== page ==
He had sexual relationships with two 16-year-old girls, one playing on Yelm's fastpitch softball team, the other on a volleyball team in Tumwater where he had coached earlier, according to police reports and court testimony.
At first, the two girls didn't consider themselves victims. "I thought I was special," said volleyball player Kanya Sarapanich. Soon, however, she started feeling shame, but she kept it secret for three years.
Then Sarapanich learned Fiser had been arrested for having sex with the 16-year-old Yelm athlete he had coached.
Although the statute of limitations prevented authorities from pressing charges in Sarapanich's case, she testified for the other athlete. Fiser was convicted of sexual misconduct with a minor in 1998 and surrendered his teaching certificate in 1999.
Reached for comment, Fiser said he didn't want to "rehash" the issue.
Despite repeated complaints that boys basketball coach Collins was touching and sexually harassing girls, he continues to coach and teach.
Collins was reprimanded in 1994 for "slapping female students on the buttocks and inappropriate joking with female students" and had to undergo training on how to interact appropriately with girls.
In 1999, a sophomore who kept statistics for his team filed a complaint with the school, saying Collins constantly asked her to kiss him, said he wanted to see her naked, rubbed her stomach and kissed her.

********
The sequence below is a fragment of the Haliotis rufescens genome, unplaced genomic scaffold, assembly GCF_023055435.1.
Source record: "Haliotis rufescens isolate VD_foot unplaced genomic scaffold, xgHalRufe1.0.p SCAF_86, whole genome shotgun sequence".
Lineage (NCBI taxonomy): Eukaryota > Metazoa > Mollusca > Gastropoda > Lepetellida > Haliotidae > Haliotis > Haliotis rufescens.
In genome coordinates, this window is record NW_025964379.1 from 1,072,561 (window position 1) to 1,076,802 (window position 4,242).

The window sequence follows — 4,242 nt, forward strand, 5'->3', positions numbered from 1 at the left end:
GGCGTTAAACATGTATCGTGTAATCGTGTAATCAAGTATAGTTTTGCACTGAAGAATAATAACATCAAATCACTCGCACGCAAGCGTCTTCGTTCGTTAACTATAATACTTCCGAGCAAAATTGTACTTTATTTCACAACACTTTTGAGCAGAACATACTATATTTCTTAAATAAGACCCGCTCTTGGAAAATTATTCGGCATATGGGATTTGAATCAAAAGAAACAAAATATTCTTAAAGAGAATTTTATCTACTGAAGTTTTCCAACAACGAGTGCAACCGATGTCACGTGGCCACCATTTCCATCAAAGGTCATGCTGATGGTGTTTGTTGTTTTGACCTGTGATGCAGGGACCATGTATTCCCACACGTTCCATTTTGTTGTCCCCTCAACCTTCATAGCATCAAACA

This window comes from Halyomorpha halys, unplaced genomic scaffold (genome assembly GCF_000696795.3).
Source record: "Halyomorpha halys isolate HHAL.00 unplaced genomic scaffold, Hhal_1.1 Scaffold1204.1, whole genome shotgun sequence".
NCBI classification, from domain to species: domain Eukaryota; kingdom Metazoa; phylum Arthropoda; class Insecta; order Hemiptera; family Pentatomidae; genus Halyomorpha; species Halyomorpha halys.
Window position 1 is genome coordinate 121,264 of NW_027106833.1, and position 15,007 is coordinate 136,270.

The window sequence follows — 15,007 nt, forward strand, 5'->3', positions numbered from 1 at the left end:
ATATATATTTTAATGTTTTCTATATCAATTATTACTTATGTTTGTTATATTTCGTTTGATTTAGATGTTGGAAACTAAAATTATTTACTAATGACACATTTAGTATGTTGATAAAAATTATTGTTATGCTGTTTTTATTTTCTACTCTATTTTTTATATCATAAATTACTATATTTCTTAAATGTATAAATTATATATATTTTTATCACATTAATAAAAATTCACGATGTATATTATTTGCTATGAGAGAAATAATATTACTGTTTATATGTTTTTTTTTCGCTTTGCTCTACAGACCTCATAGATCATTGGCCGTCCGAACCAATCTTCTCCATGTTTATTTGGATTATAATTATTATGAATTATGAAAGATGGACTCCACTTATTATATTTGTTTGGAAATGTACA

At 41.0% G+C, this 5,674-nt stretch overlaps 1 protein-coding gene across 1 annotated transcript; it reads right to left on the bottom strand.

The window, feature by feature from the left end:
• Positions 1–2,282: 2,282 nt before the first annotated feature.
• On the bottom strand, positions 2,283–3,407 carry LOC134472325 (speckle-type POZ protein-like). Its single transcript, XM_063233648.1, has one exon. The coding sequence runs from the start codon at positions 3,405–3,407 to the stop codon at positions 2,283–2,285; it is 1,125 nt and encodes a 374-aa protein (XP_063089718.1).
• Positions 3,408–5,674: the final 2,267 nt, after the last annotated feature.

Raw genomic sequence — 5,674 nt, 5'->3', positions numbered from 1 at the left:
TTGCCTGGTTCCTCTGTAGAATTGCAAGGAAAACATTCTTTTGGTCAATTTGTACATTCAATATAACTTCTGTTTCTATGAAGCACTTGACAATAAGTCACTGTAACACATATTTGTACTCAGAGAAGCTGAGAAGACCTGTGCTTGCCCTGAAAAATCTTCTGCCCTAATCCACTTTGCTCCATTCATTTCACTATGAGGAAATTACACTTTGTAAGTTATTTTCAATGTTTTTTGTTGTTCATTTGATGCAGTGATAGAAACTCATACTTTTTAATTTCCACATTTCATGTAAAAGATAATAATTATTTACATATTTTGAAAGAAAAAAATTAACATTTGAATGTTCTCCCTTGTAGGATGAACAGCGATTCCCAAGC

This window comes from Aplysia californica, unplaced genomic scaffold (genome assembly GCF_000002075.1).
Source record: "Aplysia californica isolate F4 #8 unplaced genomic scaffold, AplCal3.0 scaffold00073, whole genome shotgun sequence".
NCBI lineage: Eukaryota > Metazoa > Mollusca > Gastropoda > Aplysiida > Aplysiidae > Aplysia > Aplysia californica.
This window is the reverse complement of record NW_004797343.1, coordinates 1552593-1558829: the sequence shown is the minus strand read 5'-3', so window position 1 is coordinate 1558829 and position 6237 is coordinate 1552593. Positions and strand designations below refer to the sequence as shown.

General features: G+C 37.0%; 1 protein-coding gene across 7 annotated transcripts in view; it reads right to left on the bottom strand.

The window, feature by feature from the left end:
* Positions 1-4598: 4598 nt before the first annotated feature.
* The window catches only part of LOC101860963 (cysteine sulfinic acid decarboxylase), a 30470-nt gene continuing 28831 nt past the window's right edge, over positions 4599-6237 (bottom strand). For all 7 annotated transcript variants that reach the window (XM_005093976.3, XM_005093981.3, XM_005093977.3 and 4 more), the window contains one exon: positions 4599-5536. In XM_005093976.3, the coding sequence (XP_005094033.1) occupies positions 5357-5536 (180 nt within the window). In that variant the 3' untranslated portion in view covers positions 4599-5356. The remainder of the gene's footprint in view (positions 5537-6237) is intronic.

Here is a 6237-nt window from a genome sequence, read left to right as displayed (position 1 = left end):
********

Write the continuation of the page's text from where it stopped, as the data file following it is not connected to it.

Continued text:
A lawyer for the district's human-resources office determined that the student was credible and that Collins should be fired. Further warnings or a suspension would be "inadequate corrective response in light of the prior warning."
But district officials chose not to fire him and considered lesser discipline.
Collins fought that effort. His union lawyer subpoenaed the girl's mental-health records, grades and attendance records.
The school did not punish Collins, citing difficulty in "sustaining termination or other disciplinary action."
Garver, a softball coach for an elite team, was last seen with 16-year-old Michelle "Mimi" Smith on Sept. 26 and is wanted by the FBI for kidnapping.
According to Beaverton police, family members believe Garver, 38, began a sexual relationship with the sophomore while she played on his team, the Aloha Angels, which placed third in a tri-state tournament this year in Spokane.
When she was 13, the girl was sexually abused by Garver's assistant coach, Dean Meier, who pleaded guilty to third-degree sexual abuse in 1998. Because of an unstable home, the girl moved in with Garver and his family and lived there nearly two years before they disappeared, police said.
Anyone with information can call Beaverton Police at 503-350-4099 or the National Center for Missing and Exploited Children at 1-800-843-5678.
David L. Olson
In 1995, the mother of a 13-year-old girl found several love notes in her daughter's desk from Olson, her 37-year-old teacher and track coach. "Every time you look (my) way, I would lay down my life for you," he wrote. "I am always here and I love you."
He had been reprimanded a month earlier for embracing the girl after school. After seeing the letters, the school district suspended him, then reached an agreement: If he resigned, officials wouldn't tell prospective employers about his misconduct.
The school sent a sexual-misconduct complaint to the state Office of Superintendent of Public Instruction (OSPI) for investigation, but the love letters sat in OSPI's files for two years before the agency contacted the victim.
Three months after talking to her, the OSPI dropped the case because Olson's teaching license had expired. Through a lawyer, Olson said he did nothing wrong and had only been professing Christian love for the girl.